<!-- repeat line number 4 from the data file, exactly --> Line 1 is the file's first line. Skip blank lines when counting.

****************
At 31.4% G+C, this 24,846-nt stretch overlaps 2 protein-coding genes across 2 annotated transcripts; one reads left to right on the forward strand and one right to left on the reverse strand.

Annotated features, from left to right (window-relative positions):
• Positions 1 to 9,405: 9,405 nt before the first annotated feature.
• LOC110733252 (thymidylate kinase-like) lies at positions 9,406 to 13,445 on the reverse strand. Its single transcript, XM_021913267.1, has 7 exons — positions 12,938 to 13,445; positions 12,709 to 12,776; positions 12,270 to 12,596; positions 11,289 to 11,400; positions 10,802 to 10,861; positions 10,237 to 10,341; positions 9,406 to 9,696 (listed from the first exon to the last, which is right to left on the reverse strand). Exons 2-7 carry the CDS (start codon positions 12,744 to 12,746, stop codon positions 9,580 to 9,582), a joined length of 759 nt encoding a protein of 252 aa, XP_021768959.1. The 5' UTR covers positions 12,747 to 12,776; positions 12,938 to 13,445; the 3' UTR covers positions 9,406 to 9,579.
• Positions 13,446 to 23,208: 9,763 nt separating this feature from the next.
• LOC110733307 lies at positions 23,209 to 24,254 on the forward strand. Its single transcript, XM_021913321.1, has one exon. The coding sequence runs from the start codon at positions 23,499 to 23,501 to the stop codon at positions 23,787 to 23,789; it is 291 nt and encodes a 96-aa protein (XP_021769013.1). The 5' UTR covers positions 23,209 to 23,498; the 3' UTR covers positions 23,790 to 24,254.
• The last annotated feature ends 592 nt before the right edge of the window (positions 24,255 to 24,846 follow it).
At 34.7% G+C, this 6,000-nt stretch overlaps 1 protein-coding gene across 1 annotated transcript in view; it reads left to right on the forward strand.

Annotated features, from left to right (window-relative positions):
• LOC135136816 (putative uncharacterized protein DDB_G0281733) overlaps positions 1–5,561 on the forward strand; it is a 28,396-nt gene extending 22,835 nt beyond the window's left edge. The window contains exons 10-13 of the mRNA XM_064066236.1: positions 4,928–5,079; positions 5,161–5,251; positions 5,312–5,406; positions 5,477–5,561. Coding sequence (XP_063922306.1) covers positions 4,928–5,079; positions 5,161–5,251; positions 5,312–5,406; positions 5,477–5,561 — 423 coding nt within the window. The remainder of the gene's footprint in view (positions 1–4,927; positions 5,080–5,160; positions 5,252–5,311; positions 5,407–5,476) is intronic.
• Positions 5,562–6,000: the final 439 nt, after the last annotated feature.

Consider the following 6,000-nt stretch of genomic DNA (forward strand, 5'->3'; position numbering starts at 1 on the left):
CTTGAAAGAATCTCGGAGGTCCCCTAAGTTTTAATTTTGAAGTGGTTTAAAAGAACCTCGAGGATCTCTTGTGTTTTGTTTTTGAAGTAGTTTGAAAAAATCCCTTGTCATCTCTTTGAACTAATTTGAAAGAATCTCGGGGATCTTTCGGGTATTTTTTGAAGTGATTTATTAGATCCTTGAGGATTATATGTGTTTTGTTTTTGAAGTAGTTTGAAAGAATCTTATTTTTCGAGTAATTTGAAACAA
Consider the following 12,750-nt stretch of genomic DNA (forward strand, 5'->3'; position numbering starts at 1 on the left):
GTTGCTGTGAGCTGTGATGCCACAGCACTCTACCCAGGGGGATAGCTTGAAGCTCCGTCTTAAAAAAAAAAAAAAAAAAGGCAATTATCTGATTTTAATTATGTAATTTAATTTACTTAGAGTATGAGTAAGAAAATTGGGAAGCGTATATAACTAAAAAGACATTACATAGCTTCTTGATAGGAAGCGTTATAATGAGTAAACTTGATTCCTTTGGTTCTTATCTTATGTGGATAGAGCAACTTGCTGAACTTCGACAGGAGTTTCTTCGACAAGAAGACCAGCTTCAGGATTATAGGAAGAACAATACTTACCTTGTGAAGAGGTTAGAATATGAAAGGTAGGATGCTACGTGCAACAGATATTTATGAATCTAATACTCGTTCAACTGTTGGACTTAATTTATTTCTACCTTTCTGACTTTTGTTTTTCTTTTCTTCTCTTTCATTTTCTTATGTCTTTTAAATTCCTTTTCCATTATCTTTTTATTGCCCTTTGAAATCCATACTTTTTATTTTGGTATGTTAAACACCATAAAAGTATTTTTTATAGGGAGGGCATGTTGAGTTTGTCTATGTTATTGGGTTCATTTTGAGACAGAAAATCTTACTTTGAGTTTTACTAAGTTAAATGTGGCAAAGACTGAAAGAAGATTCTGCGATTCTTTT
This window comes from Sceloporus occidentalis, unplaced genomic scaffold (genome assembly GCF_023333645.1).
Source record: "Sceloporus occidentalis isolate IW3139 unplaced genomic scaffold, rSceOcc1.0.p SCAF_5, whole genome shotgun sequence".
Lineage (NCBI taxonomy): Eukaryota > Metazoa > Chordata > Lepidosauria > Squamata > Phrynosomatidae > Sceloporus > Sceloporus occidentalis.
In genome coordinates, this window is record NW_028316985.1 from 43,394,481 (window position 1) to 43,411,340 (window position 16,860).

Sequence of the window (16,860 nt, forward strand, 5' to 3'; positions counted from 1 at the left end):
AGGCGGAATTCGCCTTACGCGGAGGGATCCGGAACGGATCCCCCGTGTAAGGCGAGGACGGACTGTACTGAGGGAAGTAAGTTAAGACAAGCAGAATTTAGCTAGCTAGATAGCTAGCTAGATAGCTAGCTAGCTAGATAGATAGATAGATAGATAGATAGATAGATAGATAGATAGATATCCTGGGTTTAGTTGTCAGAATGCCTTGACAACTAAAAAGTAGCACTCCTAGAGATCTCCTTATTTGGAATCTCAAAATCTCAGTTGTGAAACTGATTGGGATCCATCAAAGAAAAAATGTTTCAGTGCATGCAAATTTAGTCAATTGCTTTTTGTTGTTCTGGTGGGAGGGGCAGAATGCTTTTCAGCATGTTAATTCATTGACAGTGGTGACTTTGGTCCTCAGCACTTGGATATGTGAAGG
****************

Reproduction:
• LOC110733252 (thymidylate kinase-like) lies at positions 9,406 to 13,445 on the reverse strand. Its single transcript, XM_021913267.1, has 7 exons — positions 12,938 to 13,445; positions 12,709 to 12,776; positions 12,270 to 12,596; positions 11,289 to 11,400; positions 10,802 to 10,861; positions 10,237 to 10,341; positions 9,406 to 9,696 (listed from the first exon to the last, which is right to left on the reverse strand). Exons 2-7 carry the CDS (start codon positions 12,744 to 12,746, stop codon positions 9,580 to 9,582), a joined length of 759 nt encoding a protein of 252 aa, XP_021768959.1. The 5' UTR covers positions 12,747 to 12,776; positions 12,938 to 13,445; the 3' UTR covers positions 9,406 to 9,579.